Posted: September 6th, 2023
Describe the differences between process costing and job-order costing
Describe the differences between process costing and job-order costing. Or provide an example of each. Cost-volume-profit (CVP) analysis estimates how changes in costs (both variable and fixed), sales volume, and price affect a company’s profit.
Suppose a firm with a contribution margin ratio of 0.3 increased its advertising expenses by $10,000 and found that sales increased by $30,000. Was it a good decision to increase advertising expenses? Suppose that the contribution margin ratio is now 0.4. Would it be a good decision to increase advertising expenses?
Process costing and job-order costing are two different costing methods used by companies to allocate and track costs. Here are the main differences between the two:
Nature of Production:
Process Costing: Process costing is used when products are produced in continuous or mass production processes. The production is standardized, and individual units cannot be easily distinguished from one another. Examples include manufacturing industries like chemical processing, oil refining, food processing, etc.
Job-Order Costing: Job-order costing is used when products are manufactured based on specific customer orders or projects. Each order or project is unique and distinct. Examples include construction companies, custom furniture manufacturers, printing companies, etc.
Process Costing: Costs in process costing are accumulated over a specific production period or department. The costs are averaged and allocated to units of output based on the total production volume.
Job-Order Costing: Costs in job-order costing are accumulated for each specific job or order. The costs are directly traced to individual jobs or orders, enabling precise cost tracking.
Process Costing: Total costs are divided by the total number of units produced to determine the average cost per unit.
Job-Order Costing: Costs are directly assigned to each job or order based on the actual resources consumed and the specific requirements of the job.
Process Costing: Process costing is typically used in industries where continuous production occurs and where it is difficult to identify the cost of individual units. The emphasis is on mass production and cost efficiency.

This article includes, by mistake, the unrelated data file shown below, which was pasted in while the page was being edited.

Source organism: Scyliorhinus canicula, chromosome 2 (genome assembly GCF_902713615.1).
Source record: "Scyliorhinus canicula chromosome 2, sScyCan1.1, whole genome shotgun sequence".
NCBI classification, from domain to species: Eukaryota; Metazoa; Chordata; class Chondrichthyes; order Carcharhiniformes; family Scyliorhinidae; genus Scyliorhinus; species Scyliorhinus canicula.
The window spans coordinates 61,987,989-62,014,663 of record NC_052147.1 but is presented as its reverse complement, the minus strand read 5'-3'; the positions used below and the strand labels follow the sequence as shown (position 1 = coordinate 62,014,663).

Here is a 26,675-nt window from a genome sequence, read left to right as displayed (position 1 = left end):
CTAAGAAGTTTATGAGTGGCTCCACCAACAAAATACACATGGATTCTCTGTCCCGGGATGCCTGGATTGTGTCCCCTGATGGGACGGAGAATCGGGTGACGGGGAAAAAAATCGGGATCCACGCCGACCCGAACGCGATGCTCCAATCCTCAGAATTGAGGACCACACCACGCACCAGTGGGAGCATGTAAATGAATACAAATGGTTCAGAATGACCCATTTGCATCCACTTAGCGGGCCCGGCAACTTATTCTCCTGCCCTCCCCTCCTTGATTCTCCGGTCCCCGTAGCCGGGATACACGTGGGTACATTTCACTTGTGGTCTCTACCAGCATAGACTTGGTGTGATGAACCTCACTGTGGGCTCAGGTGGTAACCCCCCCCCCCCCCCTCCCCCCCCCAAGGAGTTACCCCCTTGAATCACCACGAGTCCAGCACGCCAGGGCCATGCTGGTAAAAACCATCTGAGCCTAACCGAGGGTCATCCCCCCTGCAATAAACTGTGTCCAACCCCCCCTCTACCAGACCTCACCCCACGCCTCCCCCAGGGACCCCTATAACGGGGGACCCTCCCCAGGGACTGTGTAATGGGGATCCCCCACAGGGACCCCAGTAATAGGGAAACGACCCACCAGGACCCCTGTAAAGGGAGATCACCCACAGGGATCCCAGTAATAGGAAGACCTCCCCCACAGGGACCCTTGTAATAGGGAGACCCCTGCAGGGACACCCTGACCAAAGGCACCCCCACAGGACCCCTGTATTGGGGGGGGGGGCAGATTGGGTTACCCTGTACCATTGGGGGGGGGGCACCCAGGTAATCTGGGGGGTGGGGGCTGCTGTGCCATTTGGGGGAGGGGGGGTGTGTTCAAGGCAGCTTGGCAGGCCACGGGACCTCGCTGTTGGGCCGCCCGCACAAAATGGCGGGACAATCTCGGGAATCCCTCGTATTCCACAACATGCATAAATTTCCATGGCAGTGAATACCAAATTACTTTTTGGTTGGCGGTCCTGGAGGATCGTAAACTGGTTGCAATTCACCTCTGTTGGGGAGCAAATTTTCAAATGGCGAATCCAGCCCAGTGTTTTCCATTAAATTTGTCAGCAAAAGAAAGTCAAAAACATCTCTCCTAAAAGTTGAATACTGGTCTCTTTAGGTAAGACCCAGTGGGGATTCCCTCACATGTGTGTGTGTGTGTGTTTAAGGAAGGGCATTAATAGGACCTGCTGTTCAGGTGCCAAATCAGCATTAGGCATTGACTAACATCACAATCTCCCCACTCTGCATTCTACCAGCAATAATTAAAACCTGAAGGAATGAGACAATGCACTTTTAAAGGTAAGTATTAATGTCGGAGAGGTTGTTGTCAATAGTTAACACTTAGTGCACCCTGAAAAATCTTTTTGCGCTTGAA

Job-Order Costing: Job-order costing is commonly used in industries where each job or order is unique and requires customization. The emphasis is on meeting specific customer requirements and tracking costs on a per-job basis.
Process Costing: A soft drink manufacturing company that produces millions of bottles of soda in a continuous production line would use process costing. The costs of raw materials, labor, and overhead are accumulated over a specific production period, and the average cost per bottle is determined.
Job-Order Costing: A custom furniture manufacturer that receives specific orders from customers to design and build unique pieces of furniture would use job-order costing. Each order is treated as a separate job, and the costs of materials, labor, and overhead are directly assigned to each order.
To determine whether the decision to increase advertising expenses was good, we need to calculate the impact on the company’s profitability using the contribution margin ratio.
Contribution Margin Ratio = (Sales – Variable Costs) / Sales
Contribution Margin Ratio = 0.3
Increased advertising expenses by $10,000, resulting in sales increase of $30,000:
New Sales = Previous Sales + Sales Increase
New Sales = Previous Sales + $30,000
To calculate the new contribution margin ratio, we need to determine the new contribution margin:
New Contribution Margin = New Sales – Variable Costs
Assuming the variable costs remain the same, the new contribution margin can be calculated as follows:
New Contribution Margin = (Previous Sales + $30,000) – (0.3 * Previous Sales)
Now, we can calculate the new contribution margin ratio:
New Contribution Margin Ratio = New Contribution Margin / (Previous Sales + $30,000)
If the new contribution margin ratio (after the increase in advertising expenses) is higher than the initial contribution margin ratio (0.3), it would indicate a positive impact on profitability.
Assuming the contribution margin ratio is now 0.4:
Contribution Margin Ratio = 0.4
To determine whether it would be a good decision to increase advertising expenses, we can follow the same steps as above, using the new contribution margin ratio of